There are some onsen ryokan (hot spring inns), that include private-use hot spring baths and rooms with private open-air baths. This kind of room and hot spring should be booked when you reserve the ryokan.
The main bathhouses are gender-segregated at all inns. Packed with attractive features such as beautiful views, great therapeutic benefits, and spacious, relaxing bath tubs, the baths are often one of the biggest selling points of the ryokan. Occasionally there are some mixed gender baths as well.
Most ryokan baths are open during afternoons, evenings and mornings, and some may be open 24 hours a day. Before dinner is a good time to take a Japanese style bath. You may use the bath in your room or you may use the large public bath in the ryokan.
After a visit to the onsen bathhouse, many people enjoy taking a walk around the ryokan's garden or neighborhood.It is a common sight in the evenings to see ryokan guests strolling around the neighborhood in their yukata and geta, enjoying a walk after a good bath.
For those less inclined to quiet pursuits, larger ryokan are usually well equipped for revelers. The large mega-ryokan in particular are known for being accommodating to groups and events. They often include additional restaurants, bars, karaoke rooms, game rooms, shows and shops on their premises that operate into the night.
Most ryokan have their set dinner, awashoku, and many of them have the kaiseki ryori. Kaiseki ryori originally used to be dishes to enjoy with drinking sake. It consists of various side dishes, such as soup, sashimi, grilled, boiled, fried, steamed, or marinated meat, fish and vegetables. At the end you will be served some kind of rice and soup which is called tomewan(finishing bowl).
Dinner typically starts around 18:00 - 19:00. If the ryokan does not have a fixed dining time, then you will be given a range of times to choose from. Guests usually dine in either their own guest room, in a separate private dining room or in a communal dining area.
Breakfast varies widely. Some ryokan serve a whole feast, others just simple and basic one soup and three dishes, and some offer western style breakfast.There are also many ryokan, which serve in buffet style.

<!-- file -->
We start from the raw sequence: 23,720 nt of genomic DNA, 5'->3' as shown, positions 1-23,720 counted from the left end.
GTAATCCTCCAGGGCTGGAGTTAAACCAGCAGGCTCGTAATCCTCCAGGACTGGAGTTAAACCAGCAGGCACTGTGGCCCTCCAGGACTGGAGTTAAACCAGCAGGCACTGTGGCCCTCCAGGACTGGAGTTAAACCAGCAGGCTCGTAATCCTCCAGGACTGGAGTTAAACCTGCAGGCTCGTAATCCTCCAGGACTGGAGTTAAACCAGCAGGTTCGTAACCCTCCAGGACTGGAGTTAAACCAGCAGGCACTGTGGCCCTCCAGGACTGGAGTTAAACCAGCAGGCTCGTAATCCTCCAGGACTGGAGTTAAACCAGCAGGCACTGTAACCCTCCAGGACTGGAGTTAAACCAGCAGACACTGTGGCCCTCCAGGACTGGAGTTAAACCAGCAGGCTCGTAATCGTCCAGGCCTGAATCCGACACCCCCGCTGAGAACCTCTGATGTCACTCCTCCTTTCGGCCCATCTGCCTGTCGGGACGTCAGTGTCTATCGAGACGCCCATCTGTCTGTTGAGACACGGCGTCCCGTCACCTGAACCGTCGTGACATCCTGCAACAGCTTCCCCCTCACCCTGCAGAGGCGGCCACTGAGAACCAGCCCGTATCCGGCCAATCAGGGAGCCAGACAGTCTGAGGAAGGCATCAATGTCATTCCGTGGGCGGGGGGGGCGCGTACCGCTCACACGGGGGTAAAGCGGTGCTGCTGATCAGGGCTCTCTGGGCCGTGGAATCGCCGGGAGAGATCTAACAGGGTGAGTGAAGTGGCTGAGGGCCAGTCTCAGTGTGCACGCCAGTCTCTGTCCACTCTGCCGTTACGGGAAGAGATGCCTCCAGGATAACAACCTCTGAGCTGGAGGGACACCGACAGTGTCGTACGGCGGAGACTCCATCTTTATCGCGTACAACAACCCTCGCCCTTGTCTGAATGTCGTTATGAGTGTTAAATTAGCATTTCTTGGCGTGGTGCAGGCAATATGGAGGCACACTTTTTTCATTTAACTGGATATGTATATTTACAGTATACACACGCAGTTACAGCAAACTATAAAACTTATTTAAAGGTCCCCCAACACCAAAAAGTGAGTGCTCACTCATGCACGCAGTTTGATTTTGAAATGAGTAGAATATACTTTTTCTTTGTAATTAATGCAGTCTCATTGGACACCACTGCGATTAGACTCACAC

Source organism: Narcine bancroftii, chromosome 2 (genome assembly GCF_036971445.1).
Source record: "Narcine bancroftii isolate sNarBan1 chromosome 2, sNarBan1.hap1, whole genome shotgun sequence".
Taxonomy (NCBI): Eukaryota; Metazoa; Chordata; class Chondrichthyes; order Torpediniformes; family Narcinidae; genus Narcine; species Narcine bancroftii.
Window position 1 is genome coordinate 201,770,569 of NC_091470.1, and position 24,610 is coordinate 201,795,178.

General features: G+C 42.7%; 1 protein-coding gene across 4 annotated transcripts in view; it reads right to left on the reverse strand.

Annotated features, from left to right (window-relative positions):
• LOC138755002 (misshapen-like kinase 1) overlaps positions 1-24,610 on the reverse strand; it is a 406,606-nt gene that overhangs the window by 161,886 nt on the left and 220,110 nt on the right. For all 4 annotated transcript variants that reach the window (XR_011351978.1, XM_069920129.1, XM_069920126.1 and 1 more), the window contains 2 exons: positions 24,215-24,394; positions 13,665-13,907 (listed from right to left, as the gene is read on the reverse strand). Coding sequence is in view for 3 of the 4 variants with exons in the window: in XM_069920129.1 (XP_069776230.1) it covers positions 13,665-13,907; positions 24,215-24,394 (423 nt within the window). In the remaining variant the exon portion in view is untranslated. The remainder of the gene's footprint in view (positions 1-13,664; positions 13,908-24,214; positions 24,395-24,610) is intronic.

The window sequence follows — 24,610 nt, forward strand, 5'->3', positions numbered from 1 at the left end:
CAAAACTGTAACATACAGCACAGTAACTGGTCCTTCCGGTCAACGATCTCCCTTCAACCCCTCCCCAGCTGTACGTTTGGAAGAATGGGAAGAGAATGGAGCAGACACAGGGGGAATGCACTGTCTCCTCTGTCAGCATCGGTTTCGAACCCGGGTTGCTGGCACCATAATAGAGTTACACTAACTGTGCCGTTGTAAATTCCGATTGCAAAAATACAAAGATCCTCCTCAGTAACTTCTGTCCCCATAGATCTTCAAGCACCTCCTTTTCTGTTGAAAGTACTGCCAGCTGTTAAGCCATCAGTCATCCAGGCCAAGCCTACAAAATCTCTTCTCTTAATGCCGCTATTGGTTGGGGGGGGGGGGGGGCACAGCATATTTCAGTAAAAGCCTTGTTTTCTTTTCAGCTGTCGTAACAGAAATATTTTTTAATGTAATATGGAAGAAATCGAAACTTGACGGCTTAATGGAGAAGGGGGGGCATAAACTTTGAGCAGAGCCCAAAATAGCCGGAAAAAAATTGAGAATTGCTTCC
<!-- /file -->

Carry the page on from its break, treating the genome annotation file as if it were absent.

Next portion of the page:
Usually a ryokan offers a Japanese-style breakfast, which has lots of local ingredients, such as local miso, fish, salad, tofu, and Japanese rice gruel, also freshly baked bread, and coffee as well as tea. The time and location of breakfast will be confirmed the night before by your attendant, but it is typically held in the same place that you were served dinner.
Arriving and Checking Out of a Ryokan
Check-in time is usually from 15:00 - 18:00. If you want to have dinner, please make sure to check in before 17:30. If you check in after this time, there is a chance that the ryokan will not be able to serve you dinner. Please note that you will be charged extra for the dinner.
When entering a ryokan lobby prior to check-in, you must take your shoes off and then directly step up into the Genkan (entryway to a Japanese home). Entering a ryokan with your shoes on, or walking in the shoe area barefoot or in your socks, is inappropriate because your shoes are considered dirty.
Check-out time for the ryokan is usually 10:00 or 11:00. This leaves just enough time to have a morning bath and to linger over breakfast. A staff member might come into your room while you are away eating breakfast to put away the futon. Please keep in mind, you should try to leave the room tidy and clean before checking out.
Staying at a Minshuku
Minshuku are the equivalent of family-run guest houses. They are usually farms in the countryside or mountains, or fishermen's houses by the sea, sometimes in very remote places, but mostly near hot springs. Sleeping in this kind of family-run establishment offers the opportunity to live in a typical Japanese home and make contact with Japanese people.
Meals (dinner and breakfast) are generally taken together with other travelers, and sometimes one or more family members, at a fixed time. They serve delicious and hearty family cuisine made of local produce. A room in a minshuku costs between 6,000 and 9,000 yen (between US$55 and 80). Staying in a minshuku is a good experience to explore an area like a local.
Staying in a Ryokan with Asia Highlights
As ryokan are usually located in remote areas, it will be difficult to arrange the itinerary. Travel with Asia Highlights and experience a night or two in a ryokan that will suit your demand. Please contact us if you have any questions!